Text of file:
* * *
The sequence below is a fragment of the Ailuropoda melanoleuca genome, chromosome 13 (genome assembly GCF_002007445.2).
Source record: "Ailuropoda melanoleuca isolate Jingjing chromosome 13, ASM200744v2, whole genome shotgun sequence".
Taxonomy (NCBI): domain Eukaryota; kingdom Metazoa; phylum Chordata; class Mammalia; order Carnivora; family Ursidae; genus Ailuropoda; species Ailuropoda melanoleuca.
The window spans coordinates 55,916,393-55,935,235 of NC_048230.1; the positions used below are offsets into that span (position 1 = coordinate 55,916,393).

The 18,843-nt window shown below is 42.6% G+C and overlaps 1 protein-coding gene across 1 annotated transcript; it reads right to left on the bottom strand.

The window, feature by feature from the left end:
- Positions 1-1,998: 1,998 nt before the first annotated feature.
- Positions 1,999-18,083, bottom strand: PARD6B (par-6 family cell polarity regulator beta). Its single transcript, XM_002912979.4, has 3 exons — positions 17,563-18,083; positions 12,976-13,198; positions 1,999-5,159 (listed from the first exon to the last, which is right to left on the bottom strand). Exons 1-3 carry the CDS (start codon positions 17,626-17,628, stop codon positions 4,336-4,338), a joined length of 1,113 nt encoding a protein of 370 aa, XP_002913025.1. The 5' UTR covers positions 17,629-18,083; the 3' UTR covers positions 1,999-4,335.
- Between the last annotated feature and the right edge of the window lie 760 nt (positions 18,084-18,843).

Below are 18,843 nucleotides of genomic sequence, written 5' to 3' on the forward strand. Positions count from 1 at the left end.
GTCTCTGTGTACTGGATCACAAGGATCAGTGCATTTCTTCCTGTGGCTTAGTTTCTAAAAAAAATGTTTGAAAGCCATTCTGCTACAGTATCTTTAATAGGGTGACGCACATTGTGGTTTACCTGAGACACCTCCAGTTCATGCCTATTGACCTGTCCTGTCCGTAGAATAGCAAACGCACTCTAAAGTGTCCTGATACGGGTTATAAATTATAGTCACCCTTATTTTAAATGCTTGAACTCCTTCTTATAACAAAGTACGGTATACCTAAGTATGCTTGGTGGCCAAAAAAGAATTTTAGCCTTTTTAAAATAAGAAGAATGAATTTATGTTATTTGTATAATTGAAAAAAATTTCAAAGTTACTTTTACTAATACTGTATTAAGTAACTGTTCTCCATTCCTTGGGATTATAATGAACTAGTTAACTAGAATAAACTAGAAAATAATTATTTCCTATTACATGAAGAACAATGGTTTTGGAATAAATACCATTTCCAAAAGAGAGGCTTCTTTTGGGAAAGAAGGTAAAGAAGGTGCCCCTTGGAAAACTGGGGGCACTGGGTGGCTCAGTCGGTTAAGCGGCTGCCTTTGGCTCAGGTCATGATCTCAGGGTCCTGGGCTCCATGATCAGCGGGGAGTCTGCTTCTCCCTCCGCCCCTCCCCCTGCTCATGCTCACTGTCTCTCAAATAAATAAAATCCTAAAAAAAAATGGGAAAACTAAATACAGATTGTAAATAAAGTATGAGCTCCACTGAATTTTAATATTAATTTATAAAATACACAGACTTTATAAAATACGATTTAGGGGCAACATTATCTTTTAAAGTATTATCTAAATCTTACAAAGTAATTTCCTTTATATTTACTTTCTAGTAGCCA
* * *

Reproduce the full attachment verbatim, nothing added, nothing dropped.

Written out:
The sequence below is a fragment of the Ailuropoda melanoleuca genome, chromosome 13 (genome assembly GCF_002007445.2).
Source record: "Ailuropoda melanoleuca isolate Jingjing chromosome 13, ASM200744v2, whole genome shotgun sequence".
Taxonomy (NCBI): domain Eukaryota; kingdom Metazoa; phylum Chordata; class Mammalia; order Carnivora; family Ursidae; genus Ailuropoda; species Ailuropoda melanoleuca.
The window spans coordinates 55,916,393-55,935,235 of NC_048230.1; the positions used below are offsets into that span (position 1 = coordinate 55,916,393).

The 18,843-nt window shown below is 42.6% G+C and overlaps 1 protein-coding gene across 1 annotated transcript; it reads right to left on the bottom strand.

The window, feature by feature from the left end:
- Positions 1-1,998: 1,998 nt before the first annotated feature.
- Positions 1,999-18,083, bottom strand: PARD6B (par-6 family cell polarity regulator beta). Its single transcript, XM_002912979.4, has 3 exons — positions 17,563-18,083; positions 12,976-13,198; positions 1,999-5,159 (listed from the first exon to the last, which is right to left on the bottom strand). Exons 1-3 carry the CDS (start codon positions 17,626-17,628, stop codon positions 4,336-4,338), a joined length of 1,113 nt encoding a protein of 370 aa, XP_002913025.1. The 5' UTR covers positions 17,629-18,083; the 3' UTR covers positions 1,999-4,335.
- Between the last annotated feature and the right edge of the window lie 760 nt (positions 18,084-18,843).

Below are 18,843 nucleotides of genomic sequence, written 5' to 3' on the forward strand. Positions count from 1 at the left end.
GTCTCTGTGTACTGGATCACAAGGATCAGTGCATTTCTTCCTGTGGCTTAGTTTCTAAAAAAAATGTTTGAAAGCCATTCTGCTACAGTATCTTTAATAGGGTGACGCACATTGTGGTTTACCTGAGACACCTCCAGTTCATGCCTATTGACCTGTCCTGTCCGTAGAATAGCAAACGCACTCTAAAGTGTCCTGATACGGGTTATAAATTATAGTCACCCTTATTTTAAATGCTTGAACTCCTTCTTATAACAAAGTACGGTATACCTAAGTATGCTTGGTGGCCAAAAAAGAATTTTAGCCTTTTTAAAATAAGAAGAATGAATTTATGTTATTTGTATAATTGAAAAAAATTTCAAAGTTACTTTTACTAATACTGTATTAAGTAACTGTTCTCCATTCCTTGGGATTATAATGAACTAGTTAACTAGAATAAACTAGAAAATAATTATTTCCTATTACATGAAGAACAATGGTTTTGGAATAAATACCATTTCCAAAAGAGAGGCTTCTTTTGGGAAAGAAGGTAAAGAAGGTGCCCCTTGGAAAACTGGGGGCACTGGGTGGCTCAGTCGGTTAAGCGGCTGCCTTTGGCTCAGGTCATGATCTCAGGGTCCTGGGCTCCATGATCAGCGGGGAGTCTGCTTCTCCCTCCGCCCCTCCCCCTGCTCATGCTCACTGTCTCTCAAATAAATAAAATCCTAAAAAAAAATGGGAAAACTAAATACAGATTGTAAATAAAGTATGAGCTCCACTGAATTTTAATATTAATTTATAAAATACACAGACTTTATAAAATACGATTTAGGGGCAACATTATCTTTTAAAGTATTATCTAAATCTTACAAAGTAATTTCCTTTATATTTACTTTCTAGTAGCCA